DUBAI (Reuters) – Countries in the Middle East and Central Asia region will see a contraction this year bigger than the one seen during the 2008 global financial crisis and the 2015 oil price shock, the International Monetary Fund said on Wednesday.
The fund said earlier this week the global economy was expected to shrink by 3.0% during 2020 in a coronavirus-driven collapse of activity that will mark the steepest downturn since the Great Depression of the 1930s.
In the Middle East, countries that rely heavily on oil exports will suffer the additional pressure of collapsing oil prices caused by reduced demand for oil and, until last Sunday, a battle for market share between oil titans Saudi Arabia and Russia that added to a glut of oversupply.
Real GDP among regional oil exporters could contract by 4.2% this year, a sharp downward revision from the IMF’s 2.1% growth projected in October last year. Their oil exports are expected to decline by more than $250 billion.
A record output cut agreement on Sunday between international producers could provide some support to oil prices, the IMF said, but “decreases in oil prices are so large that fiscal and export revenues are expected to decline across all oil-exporting countries in the region, including those that might manage to gain market share from higher-cost producers”.
Overall economic growth in the region is expected to fall from 1.2% in 2019 to a 2.8% contraction this year, said the fund, which however expects growth to pick up again to 4% next year as threats from the pandemic recede.
Saudi Arabia, the world’s biggest oil exporter, is expected to see its economy shrink 2.3% this year from 0.3% growth in 2019, said the IMF, which had forecast 2.2% in real GDP growth for this year before the pandemic changed all growth scenarios.
Iran – the Middle East country worst hit by the disease – is seeking $5 billion in emergency funding from the IMF, as it tries to balance virus containment measures with action to boost a suffering economy already bruised by U.S. sanctions.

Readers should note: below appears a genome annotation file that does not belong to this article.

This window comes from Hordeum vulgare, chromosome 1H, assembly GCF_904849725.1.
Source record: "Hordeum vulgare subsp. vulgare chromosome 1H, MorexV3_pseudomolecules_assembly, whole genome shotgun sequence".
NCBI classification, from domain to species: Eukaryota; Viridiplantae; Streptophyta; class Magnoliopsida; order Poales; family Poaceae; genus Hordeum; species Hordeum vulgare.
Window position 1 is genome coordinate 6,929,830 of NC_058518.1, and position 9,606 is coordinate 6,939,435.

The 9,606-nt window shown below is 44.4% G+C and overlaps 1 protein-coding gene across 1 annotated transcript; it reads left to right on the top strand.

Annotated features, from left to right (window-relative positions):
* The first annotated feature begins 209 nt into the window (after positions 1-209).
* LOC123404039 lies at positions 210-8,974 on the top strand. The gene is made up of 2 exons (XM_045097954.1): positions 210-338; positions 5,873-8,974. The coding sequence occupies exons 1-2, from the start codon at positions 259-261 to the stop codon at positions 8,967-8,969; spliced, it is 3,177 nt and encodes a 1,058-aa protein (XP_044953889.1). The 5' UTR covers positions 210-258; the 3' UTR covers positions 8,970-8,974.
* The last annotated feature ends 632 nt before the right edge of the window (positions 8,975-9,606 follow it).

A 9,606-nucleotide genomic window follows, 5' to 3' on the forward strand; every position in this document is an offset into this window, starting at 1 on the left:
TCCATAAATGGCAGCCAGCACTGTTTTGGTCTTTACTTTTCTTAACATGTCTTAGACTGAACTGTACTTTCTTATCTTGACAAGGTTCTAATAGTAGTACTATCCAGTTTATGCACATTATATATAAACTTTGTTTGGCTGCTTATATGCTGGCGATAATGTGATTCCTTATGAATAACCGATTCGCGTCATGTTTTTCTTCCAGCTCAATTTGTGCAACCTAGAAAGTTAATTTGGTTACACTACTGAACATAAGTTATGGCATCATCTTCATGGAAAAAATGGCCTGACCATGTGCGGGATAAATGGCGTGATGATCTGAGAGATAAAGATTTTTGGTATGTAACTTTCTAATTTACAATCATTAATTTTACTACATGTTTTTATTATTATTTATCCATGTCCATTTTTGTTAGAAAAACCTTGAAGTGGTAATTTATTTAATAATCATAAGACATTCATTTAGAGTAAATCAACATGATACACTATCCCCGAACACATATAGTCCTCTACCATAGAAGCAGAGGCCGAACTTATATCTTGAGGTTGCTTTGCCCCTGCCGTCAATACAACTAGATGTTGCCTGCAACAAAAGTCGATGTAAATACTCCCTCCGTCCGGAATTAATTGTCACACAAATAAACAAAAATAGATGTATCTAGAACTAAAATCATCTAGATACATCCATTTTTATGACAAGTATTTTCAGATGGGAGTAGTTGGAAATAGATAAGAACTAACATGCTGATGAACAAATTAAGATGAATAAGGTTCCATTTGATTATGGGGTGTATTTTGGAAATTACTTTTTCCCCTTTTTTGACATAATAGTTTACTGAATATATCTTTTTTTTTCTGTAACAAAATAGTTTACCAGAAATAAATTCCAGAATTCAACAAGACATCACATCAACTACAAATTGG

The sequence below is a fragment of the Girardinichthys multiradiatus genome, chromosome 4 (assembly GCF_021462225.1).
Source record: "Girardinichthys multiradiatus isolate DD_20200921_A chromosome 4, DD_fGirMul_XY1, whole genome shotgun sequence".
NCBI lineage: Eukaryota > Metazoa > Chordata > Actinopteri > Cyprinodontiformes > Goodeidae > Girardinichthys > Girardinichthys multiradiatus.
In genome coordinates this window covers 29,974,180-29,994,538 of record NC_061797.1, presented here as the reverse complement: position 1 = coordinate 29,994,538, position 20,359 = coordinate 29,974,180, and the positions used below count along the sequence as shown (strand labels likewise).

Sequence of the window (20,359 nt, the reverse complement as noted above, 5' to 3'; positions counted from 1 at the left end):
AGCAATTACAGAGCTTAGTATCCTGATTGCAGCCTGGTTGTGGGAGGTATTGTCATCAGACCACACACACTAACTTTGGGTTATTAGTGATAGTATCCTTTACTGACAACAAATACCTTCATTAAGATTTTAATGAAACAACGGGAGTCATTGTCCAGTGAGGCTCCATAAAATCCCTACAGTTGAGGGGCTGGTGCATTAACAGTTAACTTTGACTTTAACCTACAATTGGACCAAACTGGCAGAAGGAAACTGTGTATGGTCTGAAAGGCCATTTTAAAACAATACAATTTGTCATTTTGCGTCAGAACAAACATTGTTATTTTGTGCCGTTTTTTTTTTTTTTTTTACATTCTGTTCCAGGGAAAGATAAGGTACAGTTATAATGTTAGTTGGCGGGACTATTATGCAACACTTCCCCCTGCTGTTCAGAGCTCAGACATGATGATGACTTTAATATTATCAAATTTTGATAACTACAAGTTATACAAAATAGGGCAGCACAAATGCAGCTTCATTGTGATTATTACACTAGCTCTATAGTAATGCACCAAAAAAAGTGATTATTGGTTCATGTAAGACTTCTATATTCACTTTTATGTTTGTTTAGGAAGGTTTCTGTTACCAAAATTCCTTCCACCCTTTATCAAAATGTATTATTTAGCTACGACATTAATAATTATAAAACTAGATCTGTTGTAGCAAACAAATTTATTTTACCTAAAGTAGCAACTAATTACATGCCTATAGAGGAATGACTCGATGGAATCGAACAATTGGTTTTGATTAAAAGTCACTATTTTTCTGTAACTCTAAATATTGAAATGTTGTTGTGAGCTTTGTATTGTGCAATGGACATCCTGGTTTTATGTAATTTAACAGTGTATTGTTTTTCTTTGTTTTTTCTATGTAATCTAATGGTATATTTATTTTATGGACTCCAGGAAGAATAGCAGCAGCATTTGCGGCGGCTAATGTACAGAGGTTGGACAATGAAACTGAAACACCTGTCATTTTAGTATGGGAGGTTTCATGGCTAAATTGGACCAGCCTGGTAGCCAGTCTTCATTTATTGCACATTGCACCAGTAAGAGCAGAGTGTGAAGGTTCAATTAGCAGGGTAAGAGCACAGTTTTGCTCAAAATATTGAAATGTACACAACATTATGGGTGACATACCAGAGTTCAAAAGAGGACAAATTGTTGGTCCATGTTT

“Necessary containment measures to halt the spread of the virus have affected job-rich sectors across the region, with negative effects on confidence and non-oil activity,” the IMF said in its Regional Economic Outlook.
After a steep recession in 2019, the Iranian economy is forecast to shrink 6% this year, it said.
Small and medium-sized enterprises in the region are likely to feel the largest impact of virus containment measures that have brought to a near halt vital economic sectors, such as tourism, hospitality and retail.
“Moreover, given heavy employment in these service sectors, there could be significant second-round effects on domestic demand across the region if unemployment rises and wages and remittances fall,” the IMF said.
Other economic activities are being hit by supply chain disruptions, and a plunge in business and consumer confidence.
Adding further pressure, a deterioration in the global financial markets has led to capital outflows.
The IMF said nearly $5 billion of portfolio flows had left the region in March, raising the risk of refinancing challenges for governments with upcoming external debt maturities, amounting to a total of $35 billion this year.
This is particularly concerning for some regional oil importing countries with high levels of public debt, as it adds to reduced capital and remittance flows from oil-extracting countries and may pressure foreign reserves and exchange rates.
Conflict-affected countries in the region, including Iraq, Sudan and Yemen, face the biggest challenges in containing the spread of the virus.
“To help address these challenges, timely external medical and financial support from major economies and international organisations could prove to be necessary,” the IMF said, adding it had already provided debt relief to Yemen.
The IMF in addition has already provided financial support to Jordan, the Kyrgyz Republic, Pakistan, Tunisia, and debt relief from international creditors to Somalia.
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